6 tips to make your web content and blog posts easier to read

Last week, I came across a blog post by someone new to blogging. I had a hard time reading it because there were no sub-headings or paragraph breaks. It was just one big chunk of text and the text was so small and the line space so tight I had a hard time taking my eyes from one line to the next as I read.
As a website designer, constantly on the lookout for web design inspiration, this wasn’t the first time I’d come across this either, so I decided I would write the following six tips in the hopes of helping others make their blog posts and web pages easier to read.
I don’t profess to be the best writer in the world, and my grammar may not always be perfect. However, I do have quite a bit of experience with what works and doesn’t work in terms of readability.
I’m not going to get into the nitty gritty about responsive design, font choice and text size, nor am I going to talk about grammar, spell check and editing. Instead, I wanted to provide the following six tips to help new blog owners and those just starting out in the world of content writing for their own websites. Hopefully, these tips will help you make your web content and blog posts easier to read.

1. Use a bold, attention-grabbing headline that clearly indicates what’s in your content

Let your potential readers know what the post or page is going to be out. Write your main heading so it grabs the reader’s attention, but don’t be tempted to make it out to be more than what it really is (there’s nothing worse than click bait). Instead, decide on a topic and ensure your heading clearly indicates what the topic is. Include keywords too, as these will help bring traffic to your page or post.

2. Use sub-headings or bold punch lines to break up your text

Most people don’t have time to read an entire blog post or web page, and instead just scan read, looking for the outline or main points. By using sub-headings or bold punch lines, you’ll be helping them get the gist of your content. They can then decide whether the rest is worth reading and bookmark it to read later. Or they may decide that they’ve learned enough just by reading the sub-headings and punch lines. Either way, they are more likely to share your post or page with others.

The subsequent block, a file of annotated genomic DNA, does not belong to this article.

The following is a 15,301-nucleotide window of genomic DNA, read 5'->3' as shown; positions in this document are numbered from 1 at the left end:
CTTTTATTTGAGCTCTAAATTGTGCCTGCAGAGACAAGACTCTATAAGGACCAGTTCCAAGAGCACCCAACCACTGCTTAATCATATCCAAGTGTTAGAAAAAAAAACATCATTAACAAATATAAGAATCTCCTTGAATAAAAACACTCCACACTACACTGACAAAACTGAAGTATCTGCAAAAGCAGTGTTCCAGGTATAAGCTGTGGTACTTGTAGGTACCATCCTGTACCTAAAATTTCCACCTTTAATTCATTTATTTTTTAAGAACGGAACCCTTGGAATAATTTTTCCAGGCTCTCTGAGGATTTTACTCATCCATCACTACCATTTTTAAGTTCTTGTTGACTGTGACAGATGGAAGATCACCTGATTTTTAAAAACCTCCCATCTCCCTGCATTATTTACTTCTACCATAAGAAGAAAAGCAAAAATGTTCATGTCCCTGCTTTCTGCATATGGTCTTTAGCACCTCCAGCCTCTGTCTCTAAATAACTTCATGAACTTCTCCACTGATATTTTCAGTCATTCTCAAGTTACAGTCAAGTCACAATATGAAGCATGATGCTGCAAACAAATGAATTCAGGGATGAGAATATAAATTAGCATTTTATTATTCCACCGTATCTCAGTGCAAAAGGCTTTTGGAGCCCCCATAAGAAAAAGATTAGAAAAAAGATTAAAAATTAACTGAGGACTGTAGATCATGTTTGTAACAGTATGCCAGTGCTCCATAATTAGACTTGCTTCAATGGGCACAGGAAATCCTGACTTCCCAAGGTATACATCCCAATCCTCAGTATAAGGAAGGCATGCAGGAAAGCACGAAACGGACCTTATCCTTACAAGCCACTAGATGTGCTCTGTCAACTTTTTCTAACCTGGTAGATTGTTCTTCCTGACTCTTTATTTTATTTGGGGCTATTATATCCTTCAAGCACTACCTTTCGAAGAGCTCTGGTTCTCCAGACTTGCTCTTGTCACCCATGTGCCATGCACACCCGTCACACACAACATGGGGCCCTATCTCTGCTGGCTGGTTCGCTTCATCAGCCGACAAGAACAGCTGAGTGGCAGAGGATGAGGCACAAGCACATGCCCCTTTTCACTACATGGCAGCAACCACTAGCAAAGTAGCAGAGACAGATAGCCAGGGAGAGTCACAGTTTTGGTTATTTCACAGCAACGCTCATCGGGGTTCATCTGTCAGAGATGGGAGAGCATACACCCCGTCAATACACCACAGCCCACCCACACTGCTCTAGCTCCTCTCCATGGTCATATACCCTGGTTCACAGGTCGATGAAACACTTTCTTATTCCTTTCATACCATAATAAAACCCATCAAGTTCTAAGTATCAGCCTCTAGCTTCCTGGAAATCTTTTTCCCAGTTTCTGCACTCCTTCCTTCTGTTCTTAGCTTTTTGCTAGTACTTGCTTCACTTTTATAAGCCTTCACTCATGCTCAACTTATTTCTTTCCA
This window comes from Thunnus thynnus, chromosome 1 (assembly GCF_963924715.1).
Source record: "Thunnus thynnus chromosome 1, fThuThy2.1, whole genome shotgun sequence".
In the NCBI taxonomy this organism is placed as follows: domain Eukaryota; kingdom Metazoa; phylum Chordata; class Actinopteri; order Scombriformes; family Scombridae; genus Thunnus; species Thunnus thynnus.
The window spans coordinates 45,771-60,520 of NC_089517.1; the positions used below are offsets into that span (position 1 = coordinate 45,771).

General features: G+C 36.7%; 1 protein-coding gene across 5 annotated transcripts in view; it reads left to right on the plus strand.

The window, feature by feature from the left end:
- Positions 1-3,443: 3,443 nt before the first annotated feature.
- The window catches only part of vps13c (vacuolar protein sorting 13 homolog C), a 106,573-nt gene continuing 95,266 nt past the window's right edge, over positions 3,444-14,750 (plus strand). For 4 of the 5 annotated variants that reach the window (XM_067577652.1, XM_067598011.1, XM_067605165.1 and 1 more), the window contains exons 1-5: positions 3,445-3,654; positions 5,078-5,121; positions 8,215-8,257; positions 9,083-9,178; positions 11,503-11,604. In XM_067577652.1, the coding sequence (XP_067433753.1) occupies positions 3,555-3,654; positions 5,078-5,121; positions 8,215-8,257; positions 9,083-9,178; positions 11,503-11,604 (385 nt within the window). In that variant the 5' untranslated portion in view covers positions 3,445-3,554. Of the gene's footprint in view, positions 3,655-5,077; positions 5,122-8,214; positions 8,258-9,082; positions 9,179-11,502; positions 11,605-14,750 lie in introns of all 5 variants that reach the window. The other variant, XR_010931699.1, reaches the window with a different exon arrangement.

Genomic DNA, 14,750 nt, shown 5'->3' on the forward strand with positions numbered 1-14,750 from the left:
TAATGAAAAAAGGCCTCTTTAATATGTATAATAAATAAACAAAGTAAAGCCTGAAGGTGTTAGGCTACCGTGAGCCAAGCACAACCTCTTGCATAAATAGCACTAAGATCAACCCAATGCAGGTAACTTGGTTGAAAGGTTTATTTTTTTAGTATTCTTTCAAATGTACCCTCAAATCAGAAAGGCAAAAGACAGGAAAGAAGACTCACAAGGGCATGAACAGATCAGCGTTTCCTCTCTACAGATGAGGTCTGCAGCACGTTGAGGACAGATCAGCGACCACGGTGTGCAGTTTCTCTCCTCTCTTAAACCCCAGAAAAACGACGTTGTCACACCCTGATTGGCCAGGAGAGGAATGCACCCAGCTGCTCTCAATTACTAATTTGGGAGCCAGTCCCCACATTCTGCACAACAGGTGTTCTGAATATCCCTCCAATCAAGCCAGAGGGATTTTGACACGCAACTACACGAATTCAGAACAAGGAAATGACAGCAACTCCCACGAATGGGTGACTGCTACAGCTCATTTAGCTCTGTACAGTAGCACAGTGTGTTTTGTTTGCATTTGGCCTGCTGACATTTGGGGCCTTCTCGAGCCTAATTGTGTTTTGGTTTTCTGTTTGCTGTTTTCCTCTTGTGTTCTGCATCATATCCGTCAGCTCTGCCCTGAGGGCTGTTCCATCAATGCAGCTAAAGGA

3. Use small paragraphs to make large chunks of text easier to read

Large blocks of text are very hard to read, especially on wider devices or where text is small and line spacing is tight. Be sure to break up large paragraphs into bite size chunks of text to make it easier to read. Look to see where you’ve changed topic slightly, or where you’ve started a new point. Insert a paragraph break before each new point. Your readers’ eyes will thank you for it.

4. Use bullet or numbered lists ahead of your content

If you have a long page or post with lots of information under each sub-heading, use numbered or bullet lists after your introduction. This way, people can quickly see the key points and what type of information you will be providing in each section. Again, they can decide whether to read the entire page, select specific sections to read or perhaps the list has provided them with enough information already. You could even make it easy for them to navigate to each section by putting a hyper link on each item in your list to take them to the corresponding section.

5. Emphasize important points using a bold font

Sometimes sub-headings and lists may not be appropriate in your blog post or on your web page. Perhaps your blog post is only touching briefly on a subject, or it could be comparing two points of view. Using bold on the key points in your post will make them stand out to readers, indicating that they are important. As well, if those points are also keywords that search engines are looking for, using a bold font will also indicate to search engines that they are keywords for that page or post.

6. Start with an intro and finish with a conclusion

An introduction lets readers know whether what they are about to read may solve their current issue (what they were searching for in the first place), while the conclusion will highlight all the key points of an article and hopefully provide the solution. Together with your sub-headings, bullet or numbered lists and your key points in bold, your introduction and conclusion may therefore provide enough information for readers who can’t digest too many details or who don’t have time to read an entire article.
If you’re a newbie to blog writing or you’re just starting out in business and need to write your own web content, I hope these 6 tips have helped you in some way. The main thing to remember is your readers want to get the gist of your content quickly and easily and if they decide to read the entire post, they want it to be easy to read. You can help them by writing a clear, attention grabbing headline, using sub-headings and lists, emphasizing important points, breaking longer paragraphs into smaller ones, and including an introduction and conclusion.
Let me know in the comments if this has helped you.